Exploring mental illness via ’80s cyberpunk-action vignettes is no easy task, but Ferrett Steinmetz’s Automatic Reload accomplishes it with panache. Set in the near future, Automatic Reload takes readers to a world where automation has just begun its ascent to supremacy. Our narrator, Mat, is an ex-military drone operator turned cybernetic mercenary, or bodyhacker. He receives a mysterious, possibly super profitable contract, rife with unknown danger and enemies. He meets our other protagonist, Sylvia, soon after beginning the mission, and the two become fast friends, lovers and fugitives from nearly everyone they know.
The exposition runs through a couple of weeks, but the primary story happens over a mere 24 hours. In this short time, our protagonists move from ambush to obstacle to blockade run, shooting, punching and panicking through each scene. Mental illness is a central theme of the book, as both of our primary protagonists have experience with similar conditions: Mat has PTSD, and Silvia has a panic disorder. The depiction feels natural and well thought out, and it helps separate our main characters from your typical immortal, unbothered action heroes. Rather than violently obliterating everything in their way, Mat and Sylvia meticulously sort through every plan to ensure no civilians or innocent bystanders are hurt. They both have mental illnesses, and they’re both quite capable warriors, and one does not invalidate the other. I appreciated that Automatic Reload does not try to “cure” Mat or Sylvia. Instead, the narrative leans into their coping methods and allows the characters to work through their pain and trauma.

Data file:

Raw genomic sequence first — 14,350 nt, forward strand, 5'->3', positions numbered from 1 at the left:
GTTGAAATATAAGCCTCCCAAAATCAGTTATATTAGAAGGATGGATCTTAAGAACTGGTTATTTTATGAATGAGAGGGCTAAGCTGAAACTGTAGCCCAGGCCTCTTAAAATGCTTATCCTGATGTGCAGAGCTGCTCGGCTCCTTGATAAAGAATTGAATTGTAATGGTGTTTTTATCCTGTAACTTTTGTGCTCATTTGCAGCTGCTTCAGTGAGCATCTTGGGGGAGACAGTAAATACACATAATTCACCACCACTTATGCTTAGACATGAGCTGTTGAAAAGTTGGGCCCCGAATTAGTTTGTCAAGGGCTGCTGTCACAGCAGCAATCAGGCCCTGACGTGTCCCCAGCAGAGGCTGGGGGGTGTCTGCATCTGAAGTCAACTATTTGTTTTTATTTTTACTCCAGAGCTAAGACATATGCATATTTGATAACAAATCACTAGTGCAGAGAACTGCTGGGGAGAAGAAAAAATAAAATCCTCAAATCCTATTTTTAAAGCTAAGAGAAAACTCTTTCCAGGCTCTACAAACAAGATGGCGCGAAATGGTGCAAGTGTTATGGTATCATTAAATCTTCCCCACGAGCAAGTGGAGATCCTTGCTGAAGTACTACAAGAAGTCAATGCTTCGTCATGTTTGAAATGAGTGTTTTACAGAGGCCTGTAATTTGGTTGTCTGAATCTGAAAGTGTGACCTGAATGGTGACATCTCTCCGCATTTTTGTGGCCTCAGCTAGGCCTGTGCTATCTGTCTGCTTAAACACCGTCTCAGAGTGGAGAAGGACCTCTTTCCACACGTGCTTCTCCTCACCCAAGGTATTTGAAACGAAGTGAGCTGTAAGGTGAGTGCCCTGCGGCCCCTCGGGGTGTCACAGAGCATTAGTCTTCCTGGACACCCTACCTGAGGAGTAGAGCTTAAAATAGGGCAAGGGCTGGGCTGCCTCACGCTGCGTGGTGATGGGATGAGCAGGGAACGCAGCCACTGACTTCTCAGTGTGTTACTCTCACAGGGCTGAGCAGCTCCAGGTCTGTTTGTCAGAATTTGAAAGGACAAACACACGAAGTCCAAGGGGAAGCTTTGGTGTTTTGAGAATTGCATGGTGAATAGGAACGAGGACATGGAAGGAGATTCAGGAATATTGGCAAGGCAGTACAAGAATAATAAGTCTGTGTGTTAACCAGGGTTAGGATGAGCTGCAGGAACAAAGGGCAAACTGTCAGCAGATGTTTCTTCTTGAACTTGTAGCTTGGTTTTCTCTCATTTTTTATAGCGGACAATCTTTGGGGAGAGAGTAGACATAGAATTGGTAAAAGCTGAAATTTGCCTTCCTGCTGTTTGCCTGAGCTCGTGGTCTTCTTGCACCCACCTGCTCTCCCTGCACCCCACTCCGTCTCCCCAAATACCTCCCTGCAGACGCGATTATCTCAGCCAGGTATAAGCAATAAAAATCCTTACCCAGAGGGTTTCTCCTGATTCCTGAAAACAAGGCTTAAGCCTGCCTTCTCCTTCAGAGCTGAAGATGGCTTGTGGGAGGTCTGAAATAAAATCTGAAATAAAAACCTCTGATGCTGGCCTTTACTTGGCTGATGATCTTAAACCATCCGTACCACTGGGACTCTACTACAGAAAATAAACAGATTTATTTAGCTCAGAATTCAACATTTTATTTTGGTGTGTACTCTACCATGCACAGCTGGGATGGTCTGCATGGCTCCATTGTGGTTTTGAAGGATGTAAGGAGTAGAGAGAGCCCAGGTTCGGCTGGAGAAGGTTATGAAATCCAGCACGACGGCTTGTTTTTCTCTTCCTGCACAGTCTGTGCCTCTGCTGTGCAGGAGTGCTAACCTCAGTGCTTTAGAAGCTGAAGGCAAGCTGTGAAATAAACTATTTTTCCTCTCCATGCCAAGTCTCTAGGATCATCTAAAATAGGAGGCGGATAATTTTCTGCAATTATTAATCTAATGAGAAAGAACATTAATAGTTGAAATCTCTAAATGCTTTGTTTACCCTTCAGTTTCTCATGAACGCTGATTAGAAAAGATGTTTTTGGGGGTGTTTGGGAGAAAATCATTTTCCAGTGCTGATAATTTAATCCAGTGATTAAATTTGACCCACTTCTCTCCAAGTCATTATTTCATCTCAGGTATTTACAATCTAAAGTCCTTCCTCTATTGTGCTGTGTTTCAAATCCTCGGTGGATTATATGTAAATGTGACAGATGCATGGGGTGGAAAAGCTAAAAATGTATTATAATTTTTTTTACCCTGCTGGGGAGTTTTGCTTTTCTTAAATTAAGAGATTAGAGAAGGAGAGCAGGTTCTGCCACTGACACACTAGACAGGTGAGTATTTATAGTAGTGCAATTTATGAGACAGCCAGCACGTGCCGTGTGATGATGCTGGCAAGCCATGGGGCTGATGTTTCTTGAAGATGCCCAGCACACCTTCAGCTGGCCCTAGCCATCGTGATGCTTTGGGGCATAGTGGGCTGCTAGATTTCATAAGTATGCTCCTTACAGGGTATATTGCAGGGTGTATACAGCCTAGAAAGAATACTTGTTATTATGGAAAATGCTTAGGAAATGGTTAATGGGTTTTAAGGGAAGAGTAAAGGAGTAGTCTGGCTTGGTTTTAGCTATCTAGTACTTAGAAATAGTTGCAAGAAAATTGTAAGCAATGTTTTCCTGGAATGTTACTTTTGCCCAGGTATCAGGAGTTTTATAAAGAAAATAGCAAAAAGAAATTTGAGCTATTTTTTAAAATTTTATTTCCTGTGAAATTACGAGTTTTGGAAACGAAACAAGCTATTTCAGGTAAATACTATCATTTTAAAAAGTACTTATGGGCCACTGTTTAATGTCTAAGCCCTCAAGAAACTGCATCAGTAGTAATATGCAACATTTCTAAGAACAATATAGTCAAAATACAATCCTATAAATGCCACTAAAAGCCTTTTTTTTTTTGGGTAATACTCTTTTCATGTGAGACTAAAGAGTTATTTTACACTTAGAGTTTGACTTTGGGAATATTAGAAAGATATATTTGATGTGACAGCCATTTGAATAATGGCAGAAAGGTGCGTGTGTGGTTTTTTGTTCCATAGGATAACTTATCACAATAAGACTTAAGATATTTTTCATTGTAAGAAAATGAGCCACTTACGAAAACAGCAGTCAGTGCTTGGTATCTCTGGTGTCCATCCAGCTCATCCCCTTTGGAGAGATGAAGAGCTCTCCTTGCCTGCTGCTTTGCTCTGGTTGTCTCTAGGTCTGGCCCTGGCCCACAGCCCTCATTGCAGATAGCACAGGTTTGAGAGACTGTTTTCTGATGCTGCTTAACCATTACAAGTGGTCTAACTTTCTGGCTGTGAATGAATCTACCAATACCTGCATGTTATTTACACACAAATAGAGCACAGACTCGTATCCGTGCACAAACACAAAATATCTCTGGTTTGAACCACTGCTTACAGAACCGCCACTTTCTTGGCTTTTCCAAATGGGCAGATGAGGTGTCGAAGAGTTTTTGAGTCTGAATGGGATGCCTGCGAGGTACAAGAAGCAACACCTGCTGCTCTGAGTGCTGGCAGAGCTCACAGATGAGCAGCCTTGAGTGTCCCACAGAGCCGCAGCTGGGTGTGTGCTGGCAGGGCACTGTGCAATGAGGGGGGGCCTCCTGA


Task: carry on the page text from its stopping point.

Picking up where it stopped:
Since most of the plot happens over the course of one day, Steinmetz’s lack of chapter breaks creates a chaotic, stressful pace for readers. You’ll want to read this book in 100-page segments, pausing only when you reach one of Steinmetz’s act breaks. I enjoyed the structure of the book and Steinmetz’s frenetic writing style, but this is certainly not a book for light reading in 10- to 15-minute chunks, and readers looking for a calm read on a cool afternoon will not find a solution to their needs.
Automatic Reload is perfect for anyone looking for a lighter take on cyberpunk stories. The tech of Steinmetz’s future world walks the border of psuedoscience just enough to entertain without preventing immersion in what seems like a very realistic future. There are no surprising betrayals or stunning revelations, simply good people trying to do good things. Explosive and page-turning prose, ridiculous scenarios and an empowering perspective on mental illness make Automatic Reload a fun and engaging read.